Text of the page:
Exploring the countryside is one of the most enjoyable parts of touring, allowing you to head off from your caravan park and take in some wonderful views of beautiful green spaces. However, a study has revealed 86% of Brits are inadvertently breaking the Countryside Code when they’re enjoying a walk.

The survey, conducted by Rohan, asked 2,000 walkers about their understanding of the Countryside Code, along with the steps they take to look after the natural landscapes. The Code advises people on how they can enjoy and protect the countryside through responsible action.

While it may seem an innocuous act, the most common breach of the Code comes from people walking through an open gate and then closing it behind them (46%).

Explaining why it could be an issue, Sam Durham, Chief Land Management Adviser for the National Farmers’ Union (NFU), said: “Generally, a gate is closed or open for a reason, and it has been left that way by the farmer. It may be left open to give livestock access to food and water, or because they are working in the field and require regular access.”

Another breach of the Code comes from people forsaking the footpaths and instead following their own trail (29%). This can cause issues for a number of reasons, including destroying areas that have been left for wildlife, disturbing livestock and causing possible damage to crops and soil.

While taking a dog on a caravanning holiday is an enjoyable experience, it can also lead to a further breach of the Code for 13% of Brits, who are letting their canine companion off the lead when they shouldn’t.

The 10 most common breaches of the Countryside Code are:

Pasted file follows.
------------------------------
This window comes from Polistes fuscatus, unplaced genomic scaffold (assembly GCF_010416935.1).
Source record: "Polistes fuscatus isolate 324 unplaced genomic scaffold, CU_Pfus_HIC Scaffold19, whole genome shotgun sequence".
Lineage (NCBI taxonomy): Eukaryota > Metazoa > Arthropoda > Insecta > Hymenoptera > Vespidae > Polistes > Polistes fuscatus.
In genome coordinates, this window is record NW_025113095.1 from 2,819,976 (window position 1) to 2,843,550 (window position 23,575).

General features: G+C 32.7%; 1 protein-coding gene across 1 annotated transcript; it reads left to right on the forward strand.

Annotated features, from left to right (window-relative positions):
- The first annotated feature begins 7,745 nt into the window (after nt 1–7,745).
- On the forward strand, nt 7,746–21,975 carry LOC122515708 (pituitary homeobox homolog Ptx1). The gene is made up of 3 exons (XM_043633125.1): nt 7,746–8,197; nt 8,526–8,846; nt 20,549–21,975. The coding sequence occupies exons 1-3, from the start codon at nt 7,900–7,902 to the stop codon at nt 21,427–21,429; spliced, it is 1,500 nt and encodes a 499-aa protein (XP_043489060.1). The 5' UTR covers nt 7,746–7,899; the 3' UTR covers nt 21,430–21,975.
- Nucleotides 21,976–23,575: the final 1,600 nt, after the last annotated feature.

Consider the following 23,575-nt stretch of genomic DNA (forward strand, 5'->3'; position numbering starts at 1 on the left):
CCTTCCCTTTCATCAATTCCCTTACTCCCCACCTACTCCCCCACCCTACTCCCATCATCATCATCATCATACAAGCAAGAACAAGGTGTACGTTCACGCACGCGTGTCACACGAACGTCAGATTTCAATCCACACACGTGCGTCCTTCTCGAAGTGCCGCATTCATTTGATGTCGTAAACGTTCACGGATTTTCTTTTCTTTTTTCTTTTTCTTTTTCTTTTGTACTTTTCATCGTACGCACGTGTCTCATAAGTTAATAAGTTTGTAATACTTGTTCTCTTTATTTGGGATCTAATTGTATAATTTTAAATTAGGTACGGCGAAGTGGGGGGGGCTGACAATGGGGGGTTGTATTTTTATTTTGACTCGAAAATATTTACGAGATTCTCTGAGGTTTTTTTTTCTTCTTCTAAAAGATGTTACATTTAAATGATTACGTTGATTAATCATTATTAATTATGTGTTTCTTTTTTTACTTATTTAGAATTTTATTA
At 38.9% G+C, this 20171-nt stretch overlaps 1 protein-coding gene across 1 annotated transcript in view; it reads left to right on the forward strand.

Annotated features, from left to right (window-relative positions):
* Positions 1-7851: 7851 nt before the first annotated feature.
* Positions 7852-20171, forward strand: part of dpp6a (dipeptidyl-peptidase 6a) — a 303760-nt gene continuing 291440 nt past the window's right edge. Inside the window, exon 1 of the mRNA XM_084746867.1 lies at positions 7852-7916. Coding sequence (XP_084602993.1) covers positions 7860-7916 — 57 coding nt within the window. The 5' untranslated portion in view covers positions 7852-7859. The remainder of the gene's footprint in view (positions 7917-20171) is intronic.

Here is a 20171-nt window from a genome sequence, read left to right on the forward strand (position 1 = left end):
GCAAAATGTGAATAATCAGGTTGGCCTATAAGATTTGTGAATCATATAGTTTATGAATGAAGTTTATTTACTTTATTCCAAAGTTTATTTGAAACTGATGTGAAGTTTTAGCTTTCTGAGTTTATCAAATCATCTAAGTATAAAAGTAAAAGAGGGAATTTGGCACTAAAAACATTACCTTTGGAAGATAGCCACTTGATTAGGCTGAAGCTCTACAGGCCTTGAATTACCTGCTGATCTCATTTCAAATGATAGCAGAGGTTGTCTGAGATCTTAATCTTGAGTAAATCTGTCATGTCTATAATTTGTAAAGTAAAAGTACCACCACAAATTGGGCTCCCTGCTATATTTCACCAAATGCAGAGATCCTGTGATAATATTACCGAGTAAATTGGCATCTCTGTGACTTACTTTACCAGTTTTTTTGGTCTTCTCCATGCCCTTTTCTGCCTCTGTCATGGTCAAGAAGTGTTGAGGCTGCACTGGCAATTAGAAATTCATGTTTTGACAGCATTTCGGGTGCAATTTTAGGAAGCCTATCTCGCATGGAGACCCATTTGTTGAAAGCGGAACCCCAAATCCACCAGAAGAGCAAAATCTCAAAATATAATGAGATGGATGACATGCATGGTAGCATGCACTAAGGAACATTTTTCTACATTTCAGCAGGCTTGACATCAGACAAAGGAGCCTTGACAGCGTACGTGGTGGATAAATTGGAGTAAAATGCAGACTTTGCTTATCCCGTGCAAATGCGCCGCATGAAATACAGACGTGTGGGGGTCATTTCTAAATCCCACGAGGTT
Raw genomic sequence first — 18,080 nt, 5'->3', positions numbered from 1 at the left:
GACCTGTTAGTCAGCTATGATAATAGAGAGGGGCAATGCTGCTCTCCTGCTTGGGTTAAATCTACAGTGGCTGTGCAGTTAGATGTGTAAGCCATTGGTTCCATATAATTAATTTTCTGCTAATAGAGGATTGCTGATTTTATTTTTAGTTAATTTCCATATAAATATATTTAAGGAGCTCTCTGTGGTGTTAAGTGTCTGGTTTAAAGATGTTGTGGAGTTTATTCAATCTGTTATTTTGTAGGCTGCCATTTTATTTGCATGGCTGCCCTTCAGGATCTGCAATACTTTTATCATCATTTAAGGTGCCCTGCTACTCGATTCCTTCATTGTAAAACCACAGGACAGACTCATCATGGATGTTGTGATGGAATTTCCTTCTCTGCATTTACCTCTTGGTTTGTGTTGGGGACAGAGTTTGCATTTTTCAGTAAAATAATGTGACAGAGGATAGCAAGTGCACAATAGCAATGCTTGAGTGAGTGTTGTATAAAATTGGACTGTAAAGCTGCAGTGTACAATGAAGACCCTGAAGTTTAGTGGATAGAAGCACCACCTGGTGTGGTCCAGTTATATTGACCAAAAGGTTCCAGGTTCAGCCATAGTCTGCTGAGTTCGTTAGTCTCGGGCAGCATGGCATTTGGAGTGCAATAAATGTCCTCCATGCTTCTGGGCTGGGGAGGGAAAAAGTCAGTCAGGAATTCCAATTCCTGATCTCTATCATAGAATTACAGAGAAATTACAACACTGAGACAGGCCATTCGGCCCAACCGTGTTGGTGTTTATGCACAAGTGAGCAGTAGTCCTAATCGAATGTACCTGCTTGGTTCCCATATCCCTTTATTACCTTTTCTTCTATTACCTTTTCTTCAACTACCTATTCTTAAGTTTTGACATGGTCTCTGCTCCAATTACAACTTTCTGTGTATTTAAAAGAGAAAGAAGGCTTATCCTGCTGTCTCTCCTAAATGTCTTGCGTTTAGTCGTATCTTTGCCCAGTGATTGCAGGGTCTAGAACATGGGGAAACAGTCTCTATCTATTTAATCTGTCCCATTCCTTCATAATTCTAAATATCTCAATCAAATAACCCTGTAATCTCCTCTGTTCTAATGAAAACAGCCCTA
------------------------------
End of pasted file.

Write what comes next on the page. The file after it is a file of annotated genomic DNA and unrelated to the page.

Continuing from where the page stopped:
– Going through an open gate and closed it behind you: 46%
– Leaving the designated footpath: 29%
– Climbing over a fence, wall or hedge away from the footpath: 23%
– Taking a rock, stone or plant home: 15%
– Letting a dog walk off its lead: 13%
– Picking a vegetable or piece of fruit from a farmer’s land: 10%
– Feeding a wild or farm animal: 9%
– Letting a dog walk off the designated footpath: 8%
– Playing music: 7%
– Having a barbecue: 6%

However, the survey did find that while many of us are breaking the Code, it’s not done intentionally. Only 12% of the respondents said they know what the guidelines involve, with 47% either unsure or having no knowledge of them.

Giles Polito, Marketing Director at Rohan, said: “We’ve long worked to inspire people to enjoy the great outdoors and all it has to offer, and it’s been fantastic to see more walkers than ever enjoying the British countryside in recent years. That being said, making small changes to our behaviour now will play a vital role in protecting these spaces for years to come, which is why the Countryside Code is so important.”

“It offers advice on how we can all help to care for our natural environments so that they can be appreciated by future generations.”

You can find more great ideas for where to head to for some scenic walks in our guide to the top sites for river and canal walks.

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